Reporter's Notebook

The art and science of the interview

Message Control

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Sometimes, when you’re interviewing someone, their emotions are all over the place. And sometimes, that’s good. A passionate audience member wants the object of their attention to be as enthusiastic as they are about whatever it is they share whether it’s music, cooking, science or whatever. It can also make for a lively interview.

In politics however, showing emotions is part of a strategy that seems to need surgical precision to be successful. It doesn’t mean emotions don’t get shown. It means politicians understand that people want people like them and but they also don’t want people who stray too far from whatever “being like them” means emotionally.

John Dean’s “scream” at the 2004 Iowa Democratic Caucauses was a perfect example. Dean and his base were fired up, but Dean was concerned over his poor finish behind John Kerry and John Edwards. His spontaneous expression of emotion in that battle cry that ended his speech to the party faithful (affected by a bout of flu and his unidirectional microphone) made him seem somehow emotionally unbalanced even to his base. Conversely, when Michael Dukakis lost to George Bush Sr. in 1988, it was because he didn’t show enough emotion when moderator Bernard Shaw asked him how he would feel if an escaped criminal raped and murdered his wife. Yes, we want our politicians to be in control of themselves, but many of his supporters thought he showed “too much” control to the point of having no emotion at all.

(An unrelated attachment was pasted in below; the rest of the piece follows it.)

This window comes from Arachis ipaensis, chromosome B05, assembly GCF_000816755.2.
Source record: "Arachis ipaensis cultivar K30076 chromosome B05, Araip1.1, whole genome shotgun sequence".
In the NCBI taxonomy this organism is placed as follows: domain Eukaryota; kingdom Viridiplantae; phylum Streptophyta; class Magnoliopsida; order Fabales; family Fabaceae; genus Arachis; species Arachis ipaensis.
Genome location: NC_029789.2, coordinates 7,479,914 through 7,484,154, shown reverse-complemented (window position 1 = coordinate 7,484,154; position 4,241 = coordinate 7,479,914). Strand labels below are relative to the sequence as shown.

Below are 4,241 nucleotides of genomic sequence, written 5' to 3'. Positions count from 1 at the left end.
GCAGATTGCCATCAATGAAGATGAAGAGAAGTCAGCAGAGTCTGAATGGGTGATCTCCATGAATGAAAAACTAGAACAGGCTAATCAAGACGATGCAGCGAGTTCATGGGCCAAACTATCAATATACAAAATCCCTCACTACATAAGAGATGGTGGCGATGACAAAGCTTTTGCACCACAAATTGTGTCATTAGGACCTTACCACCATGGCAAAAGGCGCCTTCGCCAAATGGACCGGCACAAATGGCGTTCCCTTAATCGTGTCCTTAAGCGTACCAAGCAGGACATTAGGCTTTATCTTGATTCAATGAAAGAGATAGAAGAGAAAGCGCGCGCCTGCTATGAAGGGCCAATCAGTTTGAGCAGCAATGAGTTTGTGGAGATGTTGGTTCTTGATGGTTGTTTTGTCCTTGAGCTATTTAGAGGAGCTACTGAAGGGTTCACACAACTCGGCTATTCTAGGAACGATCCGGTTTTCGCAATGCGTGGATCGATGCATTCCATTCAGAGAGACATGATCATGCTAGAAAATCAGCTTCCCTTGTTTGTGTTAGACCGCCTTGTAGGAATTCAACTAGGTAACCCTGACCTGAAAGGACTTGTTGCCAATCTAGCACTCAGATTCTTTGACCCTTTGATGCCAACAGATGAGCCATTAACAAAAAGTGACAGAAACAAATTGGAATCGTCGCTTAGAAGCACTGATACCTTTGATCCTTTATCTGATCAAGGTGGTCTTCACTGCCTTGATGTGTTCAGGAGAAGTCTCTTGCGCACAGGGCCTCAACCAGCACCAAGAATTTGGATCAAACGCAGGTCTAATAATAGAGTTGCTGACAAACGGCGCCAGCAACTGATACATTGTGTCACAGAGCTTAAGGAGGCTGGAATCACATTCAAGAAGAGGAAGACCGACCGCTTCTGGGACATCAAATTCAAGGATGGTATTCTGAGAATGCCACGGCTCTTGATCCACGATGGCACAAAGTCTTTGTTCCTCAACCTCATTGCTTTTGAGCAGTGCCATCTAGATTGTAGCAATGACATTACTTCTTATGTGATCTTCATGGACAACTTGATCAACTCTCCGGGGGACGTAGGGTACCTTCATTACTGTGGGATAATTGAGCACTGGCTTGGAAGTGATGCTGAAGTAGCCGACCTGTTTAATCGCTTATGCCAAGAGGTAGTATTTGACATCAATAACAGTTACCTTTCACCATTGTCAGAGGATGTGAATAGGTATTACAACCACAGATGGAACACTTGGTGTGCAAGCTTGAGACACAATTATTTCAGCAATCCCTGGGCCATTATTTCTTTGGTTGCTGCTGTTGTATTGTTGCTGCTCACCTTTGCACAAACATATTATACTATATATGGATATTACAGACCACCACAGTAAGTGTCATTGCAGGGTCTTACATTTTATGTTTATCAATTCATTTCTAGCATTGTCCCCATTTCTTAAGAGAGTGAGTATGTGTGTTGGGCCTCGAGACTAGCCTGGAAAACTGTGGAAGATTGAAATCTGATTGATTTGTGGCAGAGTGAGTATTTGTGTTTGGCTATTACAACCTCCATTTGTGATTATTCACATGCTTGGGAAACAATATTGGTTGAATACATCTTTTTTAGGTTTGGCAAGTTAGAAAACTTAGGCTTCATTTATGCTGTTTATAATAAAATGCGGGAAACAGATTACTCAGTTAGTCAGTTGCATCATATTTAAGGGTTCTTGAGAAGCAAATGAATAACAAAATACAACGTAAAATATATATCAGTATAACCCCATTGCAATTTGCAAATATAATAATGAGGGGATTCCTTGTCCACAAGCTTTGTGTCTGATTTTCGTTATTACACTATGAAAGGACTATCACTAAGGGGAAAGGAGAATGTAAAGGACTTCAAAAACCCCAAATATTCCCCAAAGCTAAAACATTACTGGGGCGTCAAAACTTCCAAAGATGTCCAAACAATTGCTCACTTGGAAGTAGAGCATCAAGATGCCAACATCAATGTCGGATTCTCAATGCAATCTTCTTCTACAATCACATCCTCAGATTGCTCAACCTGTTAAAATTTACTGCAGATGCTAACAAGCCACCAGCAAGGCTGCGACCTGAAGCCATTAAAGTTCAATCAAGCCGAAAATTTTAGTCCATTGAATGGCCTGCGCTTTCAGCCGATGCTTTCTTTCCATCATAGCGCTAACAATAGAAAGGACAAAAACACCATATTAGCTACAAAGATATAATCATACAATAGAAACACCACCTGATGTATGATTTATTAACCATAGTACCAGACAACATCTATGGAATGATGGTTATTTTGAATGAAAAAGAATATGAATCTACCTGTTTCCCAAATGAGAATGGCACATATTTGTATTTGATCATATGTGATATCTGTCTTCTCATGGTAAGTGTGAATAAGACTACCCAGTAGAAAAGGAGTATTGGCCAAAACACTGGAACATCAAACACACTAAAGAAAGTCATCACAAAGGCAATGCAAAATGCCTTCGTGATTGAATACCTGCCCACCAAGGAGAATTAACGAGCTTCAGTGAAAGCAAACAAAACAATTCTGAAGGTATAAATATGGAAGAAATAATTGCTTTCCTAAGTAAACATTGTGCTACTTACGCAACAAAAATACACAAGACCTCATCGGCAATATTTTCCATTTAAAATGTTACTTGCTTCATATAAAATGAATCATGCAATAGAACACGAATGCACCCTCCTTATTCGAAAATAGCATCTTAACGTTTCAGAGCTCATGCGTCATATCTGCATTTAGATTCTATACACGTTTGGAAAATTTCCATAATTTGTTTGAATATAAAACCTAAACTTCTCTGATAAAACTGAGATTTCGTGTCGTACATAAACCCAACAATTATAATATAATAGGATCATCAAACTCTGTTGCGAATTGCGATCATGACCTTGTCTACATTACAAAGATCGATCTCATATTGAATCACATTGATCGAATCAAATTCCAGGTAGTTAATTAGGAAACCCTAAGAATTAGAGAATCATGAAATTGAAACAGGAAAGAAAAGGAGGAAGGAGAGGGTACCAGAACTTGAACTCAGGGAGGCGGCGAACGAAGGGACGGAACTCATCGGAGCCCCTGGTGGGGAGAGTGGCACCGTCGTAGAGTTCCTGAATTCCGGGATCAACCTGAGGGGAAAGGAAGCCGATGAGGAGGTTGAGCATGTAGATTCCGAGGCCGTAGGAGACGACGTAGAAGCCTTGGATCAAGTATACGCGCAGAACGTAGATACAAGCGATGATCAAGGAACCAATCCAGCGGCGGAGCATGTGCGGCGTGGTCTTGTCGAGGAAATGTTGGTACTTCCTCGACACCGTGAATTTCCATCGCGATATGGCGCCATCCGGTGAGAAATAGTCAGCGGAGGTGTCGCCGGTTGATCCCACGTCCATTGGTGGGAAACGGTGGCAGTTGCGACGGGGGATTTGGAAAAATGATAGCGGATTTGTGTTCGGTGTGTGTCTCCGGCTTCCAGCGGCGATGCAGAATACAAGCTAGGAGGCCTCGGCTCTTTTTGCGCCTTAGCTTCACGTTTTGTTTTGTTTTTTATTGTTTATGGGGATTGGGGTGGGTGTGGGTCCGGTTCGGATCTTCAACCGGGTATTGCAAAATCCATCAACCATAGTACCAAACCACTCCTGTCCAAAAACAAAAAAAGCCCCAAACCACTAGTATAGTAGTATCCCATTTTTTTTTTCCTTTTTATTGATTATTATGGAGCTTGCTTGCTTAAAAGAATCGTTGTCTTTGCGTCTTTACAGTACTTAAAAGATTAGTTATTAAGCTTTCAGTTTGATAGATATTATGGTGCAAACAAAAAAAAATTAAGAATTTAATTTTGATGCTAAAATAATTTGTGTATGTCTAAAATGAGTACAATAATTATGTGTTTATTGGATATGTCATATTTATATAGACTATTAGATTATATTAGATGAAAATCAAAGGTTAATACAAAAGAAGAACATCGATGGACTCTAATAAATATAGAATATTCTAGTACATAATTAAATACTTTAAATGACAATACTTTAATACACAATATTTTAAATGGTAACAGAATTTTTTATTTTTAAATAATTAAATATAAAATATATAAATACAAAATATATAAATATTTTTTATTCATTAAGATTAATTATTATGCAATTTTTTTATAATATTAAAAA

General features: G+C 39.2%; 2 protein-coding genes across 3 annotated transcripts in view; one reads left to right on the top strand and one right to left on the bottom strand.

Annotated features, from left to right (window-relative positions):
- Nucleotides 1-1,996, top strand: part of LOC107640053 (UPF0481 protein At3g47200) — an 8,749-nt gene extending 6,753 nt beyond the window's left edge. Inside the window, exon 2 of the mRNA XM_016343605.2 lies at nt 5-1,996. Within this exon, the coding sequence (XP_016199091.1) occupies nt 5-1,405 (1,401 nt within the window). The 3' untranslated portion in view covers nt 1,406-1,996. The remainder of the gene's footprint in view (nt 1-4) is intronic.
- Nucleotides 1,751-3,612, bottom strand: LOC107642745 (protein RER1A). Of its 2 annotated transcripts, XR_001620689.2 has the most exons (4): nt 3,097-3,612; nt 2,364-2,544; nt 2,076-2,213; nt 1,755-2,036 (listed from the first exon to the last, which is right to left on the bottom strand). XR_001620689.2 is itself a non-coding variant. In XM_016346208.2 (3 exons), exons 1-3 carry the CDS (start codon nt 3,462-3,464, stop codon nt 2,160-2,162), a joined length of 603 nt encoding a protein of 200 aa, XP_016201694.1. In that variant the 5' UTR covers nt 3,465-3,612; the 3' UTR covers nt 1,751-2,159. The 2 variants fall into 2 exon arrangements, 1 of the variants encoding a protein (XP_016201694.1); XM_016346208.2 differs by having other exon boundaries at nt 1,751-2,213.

When interviewing someone running for office, the purpose isn’t to get them to reveal themselves emotionally. The purpose is to get them talking about why the voters should vote for them. And in the course of that conversation, the person, if they truly care about the office, the people and their own personal mission, will express emotion.

Some people express it freely. Others express it judiciously. Still others don’t express much at all. I’ve written about how listeners can detect emotion in what a speaker is saying versus how they are saying it. But face to face interviews are much more revealing in a way in that gives TV viewers an advantage over radio or print interviews.

A lot of this is old hat in light of TV shows like “Lie to Me”, but when watching someone respond to a question, you can learn as much from what they don’t do as from what they do. A person that has unchanging facial expressions, little to no body movements and little to no hand gestures is someone who has learned the fine art of personal message control. But just as too much emotion can turn off a constituency, too little with too few clues can make them wonder what’s going on inside. And for a politicians, it can be a choice between the worst of two world; either prove how sincere you are by being just a little too free with your feelings so that some people don’t take you as seriously as you wish. Or hold back everything and have people wonder if you are trustworthy.

I’m glad I just ask the questions.

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Written by Interviewer

March 17, 2014 at 12:30

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